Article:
Polymeric materials containing liquid crystal (LC) dyes that undergo photomechanical isomerization have demonstrated the ability to optically control and switch the flow of nitrogen gas over millisecond time intervals in response to irradiation of the membrane with UV and visible light. This patented materials technology in the form of a solid-state photoswitchable membrane would have applications in a number of areas, including delivery of breathing and anesthetic gases in biomedical applications and control of fuel gas flow on a micro scale for pulsed delivery of fuel cell hydrogen gas delivery to automobile engines. Considerable research using these materials remains to be done in assessing their effectiveness at controlling and switching gas flow using other gases and developing a prototype device for demonstration to obtain additional development funding. This project seeks to address the above objectives through exploiting recently available free-standing photoswitchable azobenzene LC polymer films developed for entirely different applications and determining their gas permeation photoswitching using specialized equipment developed and built in-house.

Professor Jannick Rolland
The Institute of Optics

Research Project: Hyperion: A Mixed Reality User Experience for an Optical Design Computation and Visualization Platform


The lack of an optical system design platform focused on research has hindered progress in this field since the 80s, when codes went commercial. Eikonal+ is a research-focused optical design computation and visualization platform we are developing to address this issue.  Eikonal+ research has been separated in two parallel efforts - the modernization and improvement of the original Fortran backend and the development of a new 3D centered frontend (code-named Hyperion) targeting the visualization of folded and freeform optical systems. Our goal is for Hyperion to be a true 3D cross-platform mixed reality (MR) user experience (UX) for Eikonal+. The project operates at the boundary between optical engineering, software development, and scientific visualization. A computer science major undergraduate with minor in optics or an optics major with a strong interest in computational analysis will be best fits for the task.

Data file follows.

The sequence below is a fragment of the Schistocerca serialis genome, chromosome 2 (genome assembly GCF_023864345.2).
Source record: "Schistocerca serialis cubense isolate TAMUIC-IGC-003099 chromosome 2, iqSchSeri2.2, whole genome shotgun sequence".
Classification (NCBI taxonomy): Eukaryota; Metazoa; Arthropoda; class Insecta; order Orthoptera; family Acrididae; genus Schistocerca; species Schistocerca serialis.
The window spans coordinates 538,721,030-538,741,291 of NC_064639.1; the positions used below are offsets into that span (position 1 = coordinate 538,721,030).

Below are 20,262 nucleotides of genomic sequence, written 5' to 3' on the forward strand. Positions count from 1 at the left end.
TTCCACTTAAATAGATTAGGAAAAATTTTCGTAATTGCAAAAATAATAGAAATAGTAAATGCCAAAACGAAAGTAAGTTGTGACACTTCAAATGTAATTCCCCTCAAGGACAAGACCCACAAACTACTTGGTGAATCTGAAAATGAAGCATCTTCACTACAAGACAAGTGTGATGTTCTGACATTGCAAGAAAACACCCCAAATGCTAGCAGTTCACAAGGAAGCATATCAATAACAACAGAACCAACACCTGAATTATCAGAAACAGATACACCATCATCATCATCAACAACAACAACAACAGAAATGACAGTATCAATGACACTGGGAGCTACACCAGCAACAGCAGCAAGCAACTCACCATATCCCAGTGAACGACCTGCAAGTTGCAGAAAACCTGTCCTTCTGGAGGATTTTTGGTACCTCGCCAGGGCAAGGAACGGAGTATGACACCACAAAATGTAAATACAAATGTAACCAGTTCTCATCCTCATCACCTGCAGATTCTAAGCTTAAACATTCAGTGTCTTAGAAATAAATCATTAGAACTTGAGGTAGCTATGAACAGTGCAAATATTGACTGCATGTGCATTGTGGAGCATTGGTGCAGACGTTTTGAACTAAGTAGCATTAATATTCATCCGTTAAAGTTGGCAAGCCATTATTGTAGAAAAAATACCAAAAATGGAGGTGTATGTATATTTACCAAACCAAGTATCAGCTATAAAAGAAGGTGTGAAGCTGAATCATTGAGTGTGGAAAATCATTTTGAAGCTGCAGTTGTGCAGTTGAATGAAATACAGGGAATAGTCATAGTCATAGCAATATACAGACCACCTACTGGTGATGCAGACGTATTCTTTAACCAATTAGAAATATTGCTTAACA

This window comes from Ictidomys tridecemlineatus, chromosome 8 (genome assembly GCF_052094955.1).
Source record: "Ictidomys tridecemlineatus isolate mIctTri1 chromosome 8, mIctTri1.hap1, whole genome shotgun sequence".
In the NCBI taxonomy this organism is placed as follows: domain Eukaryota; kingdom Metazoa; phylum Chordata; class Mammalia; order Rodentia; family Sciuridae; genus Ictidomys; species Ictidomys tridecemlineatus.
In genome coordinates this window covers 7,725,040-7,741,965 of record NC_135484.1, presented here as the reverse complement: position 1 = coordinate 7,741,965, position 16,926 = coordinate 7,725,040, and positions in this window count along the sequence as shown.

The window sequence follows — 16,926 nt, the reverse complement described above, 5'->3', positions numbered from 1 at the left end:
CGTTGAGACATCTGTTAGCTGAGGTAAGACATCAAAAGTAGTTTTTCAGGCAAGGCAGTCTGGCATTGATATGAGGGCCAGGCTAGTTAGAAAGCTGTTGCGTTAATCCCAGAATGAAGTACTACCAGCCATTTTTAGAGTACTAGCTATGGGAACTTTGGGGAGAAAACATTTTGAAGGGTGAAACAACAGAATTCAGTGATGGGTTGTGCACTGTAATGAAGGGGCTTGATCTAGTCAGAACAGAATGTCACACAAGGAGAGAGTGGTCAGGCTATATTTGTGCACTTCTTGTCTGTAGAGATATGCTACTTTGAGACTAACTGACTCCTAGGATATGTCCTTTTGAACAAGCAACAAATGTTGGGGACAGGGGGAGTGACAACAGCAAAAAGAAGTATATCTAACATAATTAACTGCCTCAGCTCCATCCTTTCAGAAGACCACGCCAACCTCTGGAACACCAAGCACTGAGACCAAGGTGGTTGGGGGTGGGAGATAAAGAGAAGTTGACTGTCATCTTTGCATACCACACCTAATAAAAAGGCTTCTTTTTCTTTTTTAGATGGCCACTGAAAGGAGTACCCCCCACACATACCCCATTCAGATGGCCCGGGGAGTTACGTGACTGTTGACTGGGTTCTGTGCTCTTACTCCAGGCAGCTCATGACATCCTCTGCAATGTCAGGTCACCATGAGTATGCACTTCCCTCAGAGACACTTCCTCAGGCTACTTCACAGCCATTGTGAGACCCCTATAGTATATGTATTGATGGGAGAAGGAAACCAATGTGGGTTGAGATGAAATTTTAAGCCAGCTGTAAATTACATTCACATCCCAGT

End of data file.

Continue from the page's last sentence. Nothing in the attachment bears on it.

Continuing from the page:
Professor Duncan Moore
The Institute of Optics 

Research Project: Lightguide Solar Concentrators

This project’s goal is to understand the efficiency of lightguide solar concentrators and determine how manufacturing defects affects the energy that is harvested. Our group has developed a novel method for collecting sunlight and concentrating it on solar cells. Manufacturing methods have developed enough in recent years that these designs will soon be able to be produced relatively inexpensively. It is important before moving to larger scale prototypes to understand the limitations of the new manufacturing methods so that the concentrator designs can be adjusted to maximize the energy that is harvested. This project entails assisting with the assembly of lightguide concentrator prototypes and testing them with our solar simulator as well as outdoors with natural sunlight. There may be some work in LabView and the opportunity to do some modeling in LightTools. The student will work closely with a graduate student to assemble prototypes and test the concentrators.